For example, in "ISA Standard Atmosphere" sea-level air

Re = 778 x speed (MPH) x chord (inches)

If you want to test something in a wind tunnel, you need to match the Re in the tunnel to the Re in the "real world"example you want to compare it to. If your wind-tunnel model is half the size, then your wind tunnel must generate twice the airspeed, so the Re's are the same. The amount of power you need to do that could be surprising. For serious testing in a tunnel for our kinds of speeds, with a 3' x 4' working section, you need around 40 horsepower.

Getting decent wind-tunnel data at our Reynolds numbers is significantly more difficult than for full-scale Re's. A good low Re wind tunnel needs to be carefully contoured, with multiple carefully designed screens in the inlet section to eliminate even the tiniest traces of turbulence. A cardboard box with a couple electric fans is going to generate data, but it's not likely to be reliable, usable data.

Find a copy of "Soartech 8: Airfoils at Low Speeds", Michael Selig's doctoral thesis. There's some discussion in that of what it takes to get good data at low Re's. Even so, what he did started having problems below about Re = 100K. Going lower than that (as many of our smaller, slower models do) becomes even more difficult. I'm not saying don't try, just recognize that it will be difficult, and proving that you've succeeded in generating reliable data will be even more difficult.

Model tests in free air avoids a lot of that, but then you have to deal with the problem of how to find (and verify) that you have really smooth air with no wind or updrafts or downdrafts, and how to actually measure your data reliably. You would be surprised how much convection is actually out there on any given day.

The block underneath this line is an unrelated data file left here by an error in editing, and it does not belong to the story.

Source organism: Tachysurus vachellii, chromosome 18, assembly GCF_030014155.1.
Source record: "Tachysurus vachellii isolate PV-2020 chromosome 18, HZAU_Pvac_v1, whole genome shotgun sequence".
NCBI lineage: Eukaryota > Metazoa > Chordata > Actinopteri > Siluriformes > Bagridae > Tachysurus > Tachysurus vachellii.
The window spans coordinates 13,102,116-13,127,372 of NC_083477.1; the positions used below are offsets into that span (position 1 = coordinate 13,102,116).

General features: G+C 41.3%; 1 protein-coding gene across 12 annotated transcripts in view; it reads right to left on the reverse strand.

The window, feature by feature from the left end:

It's easy to generate impressive-looking numbers. It's far more difficult to generate ones that actually mean something. Not impossible, but difficult.
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Old Feb 16, 2012, 01:56 PM
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I notice that in NASCAR truck racing, the pickup trucks all use a cover over the truck bed with the tail gate up/closed.
This (goes faster) reduces drag??
Resembles a KFm3 configuration??
=> two smaller K-steps (tonneau cover) have less drag than one big KF-step (tailgate open)
=> extrapolate to "improvements" from KF-variants with multiple KF-steps (??)
=> infinite number of steps => conventional airfoil shape (??)

some videos: http://etonneaucover.com/news-DoTonn...rsSaveGas.aspx
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Old Feb 16, 2012, 02:11 PM
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Quote:
Originally Posted by Don Stackhouse View Post
Getting decent wind-tunnel data at our Reynolds numbers is significantly more difficult than for full-scale Re's.
although not an aerodynamic expert like yourself, i must say that dont seem to make a lot of sense. help me out here.

it strikes me that its easier to gather reliable info for models since airfoil size and speed (hence re) are exactly the same. imo it would be more difficult to get full scale data where these may not be the same because scaling is required for practical space reasons.

im not that enthusiastic over cardboard wind tunnels either but for different reasons. im just not a big fan of theory, simulation, and laboratory testing in general. careful field observation and measurment seems more dependable.

i agree about turbulence etc but the diy tunnel does appear to be somewhat useful for testing small airfoils. there is a formula for calculating free space around the sample under test and iirc my buddy took that into account when deciding on chord vs housing size.